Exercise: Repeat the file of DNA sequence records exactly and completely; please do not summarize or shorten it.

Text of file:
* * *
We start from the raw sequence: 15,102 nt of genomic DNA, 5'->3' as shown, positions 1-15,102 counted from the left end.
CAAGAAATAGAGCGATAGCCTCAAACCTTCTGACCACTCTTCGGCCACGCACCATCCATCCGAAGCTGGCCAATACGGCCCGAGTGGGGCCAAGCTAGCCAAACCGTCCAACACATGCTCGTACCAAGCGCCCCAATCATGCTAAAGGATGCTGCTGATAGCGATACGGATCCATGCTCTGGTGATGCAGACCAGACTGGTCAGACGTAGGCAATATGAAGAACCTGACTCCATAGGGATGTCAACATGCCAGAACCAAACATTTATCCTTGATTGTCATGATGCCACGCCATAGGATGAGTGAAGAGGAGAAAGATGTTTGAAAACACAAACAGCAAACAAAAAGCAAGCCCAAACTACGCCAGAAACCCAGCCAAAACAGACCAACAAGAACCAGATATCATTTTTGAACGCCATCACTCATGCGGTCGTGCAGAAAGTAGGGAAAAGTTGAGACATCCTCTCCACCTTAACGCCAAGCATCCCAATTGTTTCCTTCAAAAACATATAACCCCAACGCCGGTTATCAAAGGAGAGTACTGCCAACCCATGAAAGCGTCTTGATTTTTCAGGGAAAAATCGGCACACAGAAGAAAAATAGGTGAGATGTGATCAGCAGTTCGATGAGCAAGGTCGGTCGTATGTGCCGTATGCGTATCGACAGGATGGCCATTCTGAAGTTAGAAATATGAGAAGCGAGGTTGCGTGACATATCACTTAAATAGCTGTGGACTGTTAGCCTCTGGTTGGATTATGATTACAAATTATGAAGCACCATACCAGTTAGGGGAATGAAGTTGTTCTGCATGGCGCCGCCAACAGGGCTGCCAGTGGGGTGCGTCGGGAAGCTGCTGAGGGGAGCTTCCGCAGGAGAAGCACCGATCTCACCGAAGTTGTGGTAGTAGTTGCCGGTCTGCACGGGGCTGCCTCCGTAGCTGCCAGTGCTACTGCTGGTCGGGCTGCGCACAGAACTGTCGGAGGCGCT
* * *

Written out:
We start from the raw sequence: 15,102 nt of genomic DNA, 5'->3' as shown, positions 1-15,102 counted from the left end.
CAAGAAATAGAGCGATAGCCTCAAACCTTCTGACCACTCTTCGGCCACGCACCATCCATCCGAAGCTGGCCAATACGGCCCGAGTGGGGCCAAGCTAGCCAAACCGTCCAACACATGCTCGTACCAAGCGCCCCAATCATGCTAAAGGATGCTGCTGATAGCGATACGGATCCATGCTCTGGTGATGCAGACCAGACTGGTCAGACGTAGGCAATATGAAGAACCTGACTCCATAGGGATGTCAACATGCCAGAACCAAACATTTATCCTTGATTGTCATGATGCCACGCCATAGGATGAGTGAAGAGGAGAAAGATGTTTGAAAACACAAACAGCAAACAAAAAGCAAGCCCAAACTACGCCAGAAACCCAGCCAAAACAGACCAACAAGAACCAGATATCATTTTTGAACGCCATCACTCATGCGGTCGTGCAGAAAGTAGGGAAAAGTTGAGACATCCTCTCCACCTTAACGCCAAGCATCCCAATTGTTTCCTTCAAAAACATATAACCCCAACGCCGGTTATCAAAGGAGAGTACTGCCAACCCATGAAAGCGTCTTGATTTTTCAGGGAAAAATCGGCACACAGAAGAAAAATAGGTGAGATGTGATCAGCAGTTCGATGAGCAAGGTCGGTCGTATGTGCCGTATGCGTATCGACAGGATGGCCATTCTGAAGTTAGAAATATGAGAAGCGAGGTTGCGTGACATATCACTTAAATAGCTGTGGACTGTTAGCCTCTGGTTGGATTATGATTACAAATTATGAAGCACCATACCAGTTAGGGGAATGAAGTTGTTCTGCATGGCGCCGCCAACAGGGCTGCCAGTGGGGTGCGTCGGGAAGCTGCTGAGGGGAGCTTCCGCAGGAGAAGCACCGATCTCACCGAAGTTGTGGTAGTAGTTGCCGGTCTGCACGGGGCTGCCTCCGTAGCTGCCAGTGCTACTGCTGGTCGGGCTGCGCACAGAACTGTCGGAGGCGCT